Focus

Lowering Costs Via Computerized Bid Services

by Stanley Newman


Some school districts are getting creative in a cost center where they can cut expenses painlessly—the purchase of goods and services.

They aren’t buying less or lowering standards. Instead, they’re buying smarter by extending their bidding process to gain more exposure for their bid requests.

These districts have moved beyond newspaper advertising, contract reporter publications, and the mailing of bid documents to a few known vendors. They are turning to the Internet, electronic bulletin boards, and increasingly to computerized bid information services to help them reach a broader range of bidders for everything from playground equipment to computers and from janitorial services to frozen foods.

Twenty states run on-line bid systems, with new ones expected in other states imminently. A handful of school districts in San Diego County, Fairfax County, Va., and other locations also are taking to the World Wide Web to post their bid opportunities. Some of the early pioneers of competitive bidding via electronic bulletin boards, notably Oregon state government and Los Angeles County, found they could save up to 8 percent on the costs of goods and services.

Of all the options, using a computerized bid information service is the most efficient. Bid information services let school districts take advantage of new technology without requiring them to purchase hardware, update software or micro-manage the bid distribution process. The services ensure that requests for bids get into the hands of the appropriate vendors quickly.

Matching Process

How does a bid information service work?

Every day, our service receives hundreds of Invitations to Bid (ITBs), Requests for Quotes (RFQs), and Requests for Proposals (RFPs) from thousands of state and local government agencies and other sources. The information is entered into computers where sophisticated software matches needs with qualified vendors (service subscribers) capable of meeting those needs. Overnight, the computers provide the vendors with bid summaries that match their product or service profile.

Vendors interested in submitting bids contact the service. Full bid documents are dispatched immediately by e-mail, fax, or courier.

The objective of using a bid information service is to obtain maximum exposure for the bid requests to qualified vendors.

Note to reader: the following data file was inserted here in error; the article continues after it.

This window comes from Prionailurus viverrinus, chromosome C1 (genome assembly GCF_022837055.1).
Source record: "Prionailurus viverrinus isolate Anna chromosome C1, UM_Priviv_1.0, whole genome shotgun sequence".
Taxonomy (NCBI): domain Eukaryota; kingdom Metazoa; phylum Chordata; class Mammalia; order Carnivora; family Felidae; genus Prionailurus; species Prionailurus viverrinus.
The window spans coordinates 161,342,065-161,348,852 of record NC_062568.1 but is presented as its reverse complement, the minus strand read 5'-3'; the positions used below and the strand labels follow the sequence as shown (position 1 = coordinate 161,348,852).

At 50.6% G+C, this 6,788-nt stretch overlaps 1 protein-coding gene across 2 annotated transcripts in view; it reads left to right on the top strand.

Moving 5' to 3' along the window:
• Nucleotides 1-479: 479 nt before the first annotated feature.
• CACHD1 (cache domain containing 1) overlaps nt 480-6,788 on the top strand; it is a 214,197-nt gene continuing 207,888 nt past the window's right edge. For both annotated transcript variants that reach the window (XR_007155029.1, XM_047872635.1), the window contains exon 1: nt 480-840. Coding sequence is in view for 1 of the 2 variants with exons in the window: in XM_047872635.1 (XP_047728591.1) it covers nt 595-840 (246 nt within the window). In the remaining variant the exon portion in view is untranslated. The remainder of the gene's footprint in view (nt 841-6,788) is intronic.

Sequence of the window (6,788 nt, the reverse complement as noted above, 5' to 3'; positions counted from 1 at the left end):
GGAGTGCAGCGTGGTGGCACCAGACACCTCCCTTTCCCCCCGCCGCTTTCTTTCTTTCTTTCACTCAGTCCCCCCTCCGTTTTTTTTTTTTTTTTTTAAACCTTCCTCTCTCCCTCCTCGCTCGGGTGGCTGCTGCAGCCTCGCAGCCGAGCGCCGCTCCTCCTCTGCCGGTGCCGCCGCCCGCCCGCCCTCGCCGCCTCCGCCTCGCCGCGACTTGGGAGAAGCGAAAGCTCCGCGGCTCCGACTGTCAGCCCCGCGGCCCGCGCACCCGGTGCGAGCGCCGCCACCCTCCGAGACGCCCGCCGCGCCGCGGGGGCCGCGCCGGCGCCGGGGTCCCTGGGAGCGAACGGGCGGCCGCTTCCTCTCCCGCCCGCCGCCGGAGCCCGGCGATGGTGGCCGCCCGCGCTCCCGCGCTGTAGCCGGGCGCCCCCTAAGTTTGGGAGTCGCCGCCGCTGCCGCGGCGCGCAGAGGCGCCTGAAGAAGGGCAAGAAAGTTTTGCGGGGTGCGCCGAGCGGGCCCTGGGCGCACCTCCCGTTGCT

Some school districts worry about receiving low bids from vendors that may be hundreds or thousands of miles away. That objection should not be addressed by restricting the distribution of bid requests, but rather by careful attention to the writing of ITBs, RFQs and RFPs. The specifications should require adequate performance guarantees and stipulate that service, repair, or replacement be accomplished within a specified time by the vendor or a qualified agent.

Alleviating Burdens

How does one select a bid distribution service?

A number of bid distribution services are available. To ensure you obtain the exposure and service you need, ask the following questions:

* What kind of distribution can we expect?

You want to guarantee your bid requests are going to serious, qualified vendors. The service should be able to demonstrate the quality of its list by identifying some subscribers.

* What services does the bid distribution service provide?

Find out if the service has a bid specifications library that you can use without charge, if it will assist you in locating vendors for that occasional "oddball" request, if it will maintain for you a historical file of all your bid requests on compact disk. All of these services can help your overworked purchasing department be more efficient.

* Will the school district incur any direct or indirect costs?

No fees should be charged to you for distributing bids to vendors subscribing to the service. The better services even accept your bid information via a toll-free fax number or e-mail so the cost of getting your documents to the service is insignificant. If you request that notices and bid documents be sent to specific vendors, you may have to pay a modest handling charge.

* What about references?

The bid distribution service should provide you with the names of government purchasing agencies that use its services. You have a winner if the agencies answer the way Denise Billy, purchasing agent for the Tuba City, Ariz., Unified School District, did. With a budget of about $12 million, the district regularly seeks bids for office supplies, janitorial services, and equipment. Nationwide distribution of its bids through a computerized bid information service, Billy says, "allows us to receive more competitive prices."

Stanley Newman, president, BidNet, Albany, N.Y. BidNet, a division of International Data Base Corp., is the largest nationwide bid information service.